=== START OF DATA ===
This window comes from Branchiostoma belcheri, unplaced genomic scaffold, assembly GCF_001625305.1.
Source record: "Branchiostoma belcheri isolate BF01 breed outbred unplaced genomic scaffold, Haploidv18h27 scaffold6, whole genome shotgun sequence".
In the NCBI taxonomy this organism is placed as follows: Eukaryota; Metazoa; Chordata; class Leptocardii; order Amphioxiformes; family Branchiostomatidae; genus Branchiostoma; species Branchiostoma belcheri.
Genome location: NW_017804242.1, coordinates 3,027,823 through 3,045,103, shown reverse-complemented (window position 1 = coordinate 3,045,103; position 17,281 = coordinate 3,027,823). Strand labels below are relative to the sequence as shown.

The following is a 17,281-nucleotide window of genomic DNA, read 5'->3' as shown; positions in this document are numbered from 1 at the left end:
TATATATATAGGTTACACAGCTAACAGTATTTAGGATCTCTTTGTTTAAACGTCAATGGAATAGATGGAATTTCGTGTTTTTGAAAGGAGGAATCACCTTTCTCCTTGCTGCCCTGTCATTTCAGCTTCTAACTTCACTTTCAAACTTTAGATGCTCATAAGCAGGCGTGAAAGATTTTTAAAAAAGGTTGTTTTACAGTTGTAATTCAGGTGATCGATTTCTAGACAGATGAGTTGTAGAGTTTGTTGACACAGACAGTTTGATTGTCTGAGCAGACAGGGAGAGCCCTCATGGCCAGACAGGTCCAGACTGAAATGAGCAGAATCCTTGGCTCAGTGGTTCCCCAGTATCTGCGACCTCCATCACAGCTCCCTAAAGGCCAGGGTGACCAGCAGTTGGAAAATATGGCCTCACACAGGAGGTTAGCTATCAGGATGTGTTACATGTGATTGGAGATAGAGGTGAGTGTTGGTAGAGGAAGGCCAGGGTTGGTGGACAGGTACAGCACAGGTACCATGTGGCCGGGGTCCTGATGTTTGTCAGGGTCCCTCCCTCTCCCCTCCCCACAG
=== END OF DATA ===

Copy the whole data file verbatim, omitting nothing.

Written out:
This window comes from Branchiostoma belcheri, unplaced genomic scaffold, assembly GCF_001625305.1.
Source record: "Branchiostoma belcheri isolate BF01 breed outbred unplaced genomic scaffold, Haploidv18h27 scaffold6, whole genome shotgun sequence".
In the NCBI taxonomy this organism is placed as follows: Eukaryota; Metazoa; Chordata; class Leptocardii; order Amphioxiformes; family Branchiostomatidae; genus Branchiostoma; species Branchiostoma belcheri.
Genome location: NW_017804242.1, coordinates 3,027,823 through 3,045,103, shown reverse-complemented (window position 1 = coordinate 3,045,103; position 17,281 = coordinate 3,027,823). Strand labels below are relative to the sequence as shown.

The following is a 17,281-nucleotide window of genomic DNA, read 5'->3' as shown; positions in this document are numbered from 1 at the left end:
TATATATATAGGTTACACAGCTAACAGTATTTAGGATCTCTTTGTTTAAACGTCAATGGAATAGATGGAATTTCGTGTTTTTGAAAGGAGGAATCACCTTTCTCCTTGCTGCCCTGTCATTTCAGCTTCTAACTTCACTTTCAAACTTTAGATGCTCATAAGCAGGCGTGAAAGATTTTTAAAAAAGGTTGTTTTACAGTTGTAATTCAGGTGATCGATTTCTAGACAGATGAGTTGTAGAGTTTGTTGACACAGACAGTTTGATTGTCTGAGCAGACAGGGAGAGCCCTCATGGCCAGACAGGTCCAGACTGAAATGAGCAGAATCCTTGGCTCAGTGGTTCCCCAGTATCTGCGACCTCCATCACAGCTCCCTAAAGGCCAGGGTGACCAGCAGTTGGAAAATATGGCCTCACACAGGAGGTTAGCTATCAGGATGTGTTACATGTGATTGGAGATAGAGGTGAGTGTTGGTAGAGGAAGGCCAGGGTTGGTGGACAGGTACAGCACAGGTACCATGTGGCCGGGGTCCTGATGTTTGTCAGGGTCCCTCCCTCTCCCCTCCCCACAG